Keeping Little Ones Healthy During Flu Season
Flu season can be a rough period for both adults and children. While people can technically catch the flu at any time of year, the peak season for the United States tends to be the fall and winter months. The height of flu season is usually between December and February. To help minimize sickness and control the spread, health professionals urge the public to get the flu vaccine every year. But does this directive extend to younger members of the population like toddlers?
How early can children get the flu shot?
Parents may be surprised to learn that children can begin taking the flu shot as young as six months of age. Experts recommend that children get the shot annually in the fall. However, some children between six months to eight years old may need two doses of the shot for maximum protection. The Centers for Disease Control and Prevention (CDC) also note that the best time to get the shot by the end of October to ensure better protection against the virus.
What is the flu vaccine?
The flu vaccine is something like a cocktail that contains a variety of flu strains predicted to be most prevalent during a flu season. In the US, most flu vaccines are either trivalent or quadrivalent. Trivalent vaccines are designed to tackle three strains, while quadrivalent vaccines address four strains. Some vaccines are specifically designed for individuals ages 65 and older. All of the quadrivalent vaccines are approved for use in children as young as six months of age.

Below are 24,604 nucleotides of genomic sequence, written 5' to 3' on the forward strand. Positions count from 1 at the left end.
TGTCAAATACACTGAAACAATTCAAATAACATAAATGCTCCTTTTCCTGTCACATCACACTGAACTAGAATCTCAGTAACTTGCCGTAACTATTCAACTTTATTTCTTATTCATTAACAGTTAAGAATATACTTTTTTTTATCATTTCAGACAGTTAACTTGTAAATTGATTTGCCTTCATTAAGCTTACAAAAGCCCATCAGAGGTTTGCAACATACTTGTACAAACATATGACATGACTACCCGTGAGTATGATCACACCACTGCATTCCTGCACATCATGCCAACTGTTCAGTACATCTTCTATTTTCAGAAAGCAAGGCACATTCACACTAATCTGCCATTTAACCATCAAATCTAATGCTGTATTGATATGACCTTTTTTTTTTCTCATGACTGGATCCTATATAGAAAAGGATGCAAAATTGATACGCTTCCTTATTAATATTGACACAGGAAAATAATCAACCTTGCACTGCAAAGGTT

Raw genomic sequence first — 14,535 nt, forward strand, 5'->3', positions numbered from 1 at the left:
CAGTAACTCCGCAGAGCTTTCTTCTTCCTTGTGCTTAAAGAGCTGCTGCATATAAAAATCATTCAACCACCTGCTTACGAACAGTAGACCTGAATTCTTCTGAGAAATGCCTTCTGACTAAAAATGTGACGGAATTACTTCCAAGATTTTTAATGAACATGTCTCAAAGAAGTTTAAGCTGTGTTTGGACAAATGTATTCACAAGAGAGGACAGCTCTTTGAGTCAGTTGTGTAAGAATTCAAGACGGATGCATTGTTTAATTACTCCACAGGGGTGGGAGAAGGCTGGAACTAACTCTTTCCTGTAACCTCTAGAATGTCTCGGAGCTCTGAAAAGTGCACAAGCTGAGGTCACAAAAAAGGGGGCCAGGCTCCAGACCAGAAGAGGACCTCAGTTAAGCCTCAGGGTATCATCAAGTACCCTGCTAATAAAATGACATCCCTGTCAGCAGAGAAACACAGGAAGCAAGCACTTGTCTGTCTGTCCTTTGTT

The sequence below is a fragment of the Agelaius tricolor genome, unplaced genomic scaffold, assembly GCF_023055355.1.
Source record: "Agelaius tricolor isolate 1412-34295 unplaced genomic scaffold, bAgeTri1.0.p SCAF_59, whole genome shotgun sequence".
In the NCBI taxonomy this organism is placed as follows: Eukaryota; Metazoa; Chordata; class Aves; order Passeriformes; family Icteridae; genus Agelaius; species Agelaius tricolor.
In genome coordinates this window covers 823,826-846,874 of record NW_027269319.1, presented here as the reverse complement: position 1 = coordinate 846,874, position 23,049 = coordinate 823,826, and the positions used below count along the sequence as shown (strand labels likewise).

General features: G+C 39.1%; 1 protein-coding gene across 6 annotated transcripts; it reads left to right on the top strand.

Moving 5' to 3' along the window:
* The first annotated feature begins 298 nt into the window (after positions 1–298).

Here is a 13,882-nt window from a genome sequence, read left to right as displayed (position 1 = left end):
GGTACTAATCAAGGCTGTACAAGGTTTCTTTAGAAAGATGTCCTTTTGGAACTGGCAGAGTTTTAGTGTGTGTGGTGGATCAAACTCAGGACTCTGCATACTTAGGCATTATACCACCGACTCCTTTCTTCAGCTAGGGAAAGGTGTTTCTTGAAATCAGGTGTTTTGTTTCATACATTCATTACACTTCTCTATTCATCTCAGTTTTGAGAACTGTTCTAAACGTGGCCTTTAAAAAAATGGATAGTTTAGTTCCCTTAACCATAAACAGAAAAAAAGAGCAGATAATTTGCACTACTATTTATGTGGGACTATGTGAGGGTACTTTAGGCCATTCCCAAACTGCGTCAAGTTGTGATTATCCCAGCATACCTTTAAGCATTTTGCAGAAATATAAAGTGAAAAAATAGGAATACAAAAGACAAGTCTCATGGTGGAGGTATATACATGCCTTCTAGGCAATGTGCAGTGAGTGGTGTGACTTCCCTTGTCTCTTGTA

But the flu isn’t serious, right?
While most people think of the flu as a minor annual annoyance, the disease can be deadly. And in total, anywhere from five to 20% of the US population will catch the flu every year. On average roughly 200,000 Americans are hospitalized because of the flu, with 8,200-20,000 dying from flu-related complications. Getting the flu shot can help to reduce the risk of not only catching the flu but transmitting the virus or experiencing more severe symptoms for people that do contract the flu.
Why the flu vaccine is important
The most obvious reason that the flu vaccine matters is because the shot can help to prevent children from contracting the flu. Additionally, getting vaccinated can help to reduce the risk of a child passing the flu to family or other people. And especially for children diagnosed with serious medical conditions such as asthma or diabetes, getting the flu shot can help to prevent the risk of more serious complications that might require hospitalization like flu-related pneumonia.
Get vaccinated, stay safe
Keeping children healthy can also protect the entire family, loved ones, and the community at large. Parents with questions about which flu vaccine is best for a child and when to schedule immunizations should speak with a pediatrician or a healthcare provider.
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